Tuesday, 12 April 2016

Interactive Screens on Your Packages

Interactive Screens

Interacting with Electronic Screen on Packaging

Due to a revolutionary development by scientists at the University of Sheffield, consumers would now be interacting with an electronic screen on packaging in the near future instead of reading a label. The scientists have come up with a new kind of digital screen which could one day feature on the packages that could be delivered at home. For instance, one could tap on the display to check from where it came from.

The scientists hadworked together with technology company Novalia in creating new ways of displaying information on packaging a change which could revolutionise the packaging industry. This kind of technology could be utilised in greeting cards or products wherein customers could receive a simple message. Difficult development could comprise of a countdown timer on the side of the packet indicating when a timed product would be available like hair-dye, pregnancy test or home-baking, utilising a traffic light system.

 Published in the IEEE Journal of Display Technology, the team had explained how a screen could be fixed onto packaging to display information. Procedure involves in printing electronic tracks onto paper and fixing low-cost electronics and a polymer LED display to the paper using adhesive which tends to conduct electricity.

Designed & Constructed Touch-pad Keyboard on Paper

Scientists from the University of Sheffield and Novalia working together had designed and constructed a touch-pad keyboard on the paper which enabled a user to selectively drive the LEDs in the display. The research has been supported by the Engineering and Physical Sciences Research Council- EPSRC and so far, the testing has been on paper though the process can probably be printed on other surfaces.

 The next step of the team is to develop completely flexible organic displays on plastic substrate which could then be fixed on the electronic tracks. The LED devices essentially should be low-cost and adequately flexible to be used on all packaging. Professor David Lidzey from the University’s Department of Physics and Astronomy had stated that labels on packaging can become more innovative and enable customers to interact with and explore new products.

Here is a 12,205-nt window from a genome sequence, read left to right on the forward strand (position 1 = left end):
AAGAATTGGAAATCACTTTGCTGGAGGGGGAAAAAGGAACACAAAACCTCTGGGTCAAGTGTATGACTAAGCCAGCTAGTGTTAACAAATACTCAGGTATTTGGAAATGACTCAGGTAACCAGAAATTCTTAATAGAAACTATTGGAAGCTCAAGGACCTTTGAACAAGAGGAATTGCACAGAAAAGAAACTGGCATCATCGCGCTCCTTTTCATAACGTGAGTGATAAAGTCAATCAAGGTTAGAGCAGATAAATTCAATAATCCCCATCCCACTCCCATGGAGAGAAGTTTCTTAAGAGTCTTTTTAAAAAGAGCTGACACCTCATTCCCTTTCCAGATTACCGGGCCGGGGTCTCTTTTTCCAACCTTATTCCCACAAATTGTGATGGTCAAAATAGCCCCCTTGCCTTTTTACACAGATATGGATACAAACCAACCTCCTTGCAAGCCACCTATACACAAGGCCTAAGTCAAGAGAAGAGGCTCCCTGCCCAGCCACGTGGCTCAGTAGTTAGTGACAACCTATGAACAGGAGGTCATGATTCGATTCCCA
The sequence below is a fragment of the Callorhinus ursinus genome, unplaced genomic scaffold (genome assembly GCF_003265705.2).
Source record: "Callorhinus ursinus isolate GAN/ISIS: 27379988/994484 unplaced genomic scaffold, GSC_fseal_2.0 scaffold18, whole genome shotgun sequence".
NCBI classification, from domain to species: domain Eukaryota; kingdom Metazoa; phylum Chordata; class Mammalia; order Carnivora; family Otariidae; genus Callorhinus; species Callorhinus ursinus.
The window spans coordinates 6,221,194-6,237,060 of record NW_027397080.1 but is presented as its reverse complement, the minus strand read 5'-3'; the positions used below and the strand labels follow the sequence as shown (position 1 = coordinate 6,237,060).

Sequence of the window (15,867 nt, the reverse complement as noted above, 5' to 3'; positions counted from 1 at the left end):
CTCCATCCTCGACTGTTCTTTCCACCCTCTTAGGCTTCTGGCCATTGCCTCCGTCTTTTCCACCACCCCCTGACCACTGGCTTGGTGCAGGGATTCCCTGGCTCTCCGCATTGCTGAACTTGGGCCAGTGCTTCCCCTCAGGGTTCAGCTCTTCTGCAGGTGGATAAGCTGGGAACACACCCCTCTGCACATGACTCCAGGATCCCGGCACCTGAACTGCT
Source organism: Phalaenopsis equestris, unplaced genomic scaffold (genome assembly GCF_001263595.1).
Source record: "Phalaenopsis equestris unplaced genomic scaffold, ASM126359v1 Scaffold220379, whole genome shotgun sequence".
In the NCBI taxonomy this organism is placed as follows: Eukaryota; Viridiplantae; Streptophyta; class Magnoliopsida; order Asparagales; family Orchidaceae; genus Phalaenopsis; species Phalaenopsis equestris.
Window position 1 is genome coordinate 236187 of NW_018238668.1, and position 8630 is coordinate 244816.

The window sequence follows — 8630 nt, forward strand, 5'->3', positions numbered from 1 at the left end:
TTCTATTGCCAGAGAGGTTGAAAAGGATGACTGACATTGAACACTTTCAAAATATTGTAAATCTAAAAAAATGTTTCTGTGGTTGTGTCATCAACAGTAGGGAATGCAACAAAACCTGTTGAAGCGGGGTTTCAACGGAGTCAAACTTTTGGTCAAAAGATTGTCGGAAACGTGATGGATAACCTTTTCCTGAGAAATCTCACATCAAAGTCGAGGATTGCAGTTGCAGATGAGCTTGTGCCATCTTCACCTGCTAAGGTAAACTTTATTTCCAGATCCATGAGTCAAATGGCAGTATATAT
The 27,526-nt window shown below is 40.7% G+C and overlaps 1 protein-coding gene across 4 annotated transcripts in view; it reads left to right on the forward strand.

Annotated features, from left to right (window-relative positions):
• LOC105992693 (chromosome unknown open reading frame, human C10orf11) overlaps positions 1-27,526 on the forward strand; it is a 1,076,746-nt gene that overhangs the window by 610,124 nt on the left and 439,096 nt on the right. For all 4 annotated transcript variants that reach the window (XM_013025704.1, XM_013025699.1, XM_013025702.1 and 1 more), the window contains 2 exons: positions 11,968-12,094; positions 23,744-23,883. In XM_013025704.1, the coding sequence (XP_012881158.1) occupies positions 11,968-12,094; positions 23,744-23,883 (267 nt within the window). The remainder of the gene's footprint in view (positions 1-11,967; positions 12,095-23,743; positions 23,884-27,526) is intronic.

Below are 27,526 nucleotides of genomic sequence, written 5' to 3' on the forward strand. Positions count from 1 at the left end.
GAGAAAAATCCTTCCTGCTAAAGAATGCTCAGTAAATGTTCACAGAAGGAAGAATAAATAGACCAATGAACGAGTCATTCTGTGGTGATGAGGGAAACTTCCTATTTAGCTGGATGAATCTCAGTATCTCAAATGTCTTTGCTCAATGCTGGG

The use of displays or light emitting panels on packaging would also permit companies to communicate brand awareness in a sophisticated way.

Brand Awareness – One of the Probable Uses of these Displays

Chris Jones of Novalia had said that the paper-based packaging industry is worth billions of dollars and this innovative system that is developed with the University of Sheffield could provide the manufacturers with a means of gaining market share by being capable of distinguishing its products from competitors.

Tech firm Novalia had helped in with the development of the new smart labelling and the process it utilised in creating it involves printing electronic tracks on paper and using a conductive adhesive in fixing low-cost electronics and polymer LED on the top.

Amazon and John Lewis could utilise the tech in customising their parcels as well as in creating interactive adverts on their boxes. Chris Jones of Novalia has stated that `brand awareness seems to be one of the probable uses of these displays.

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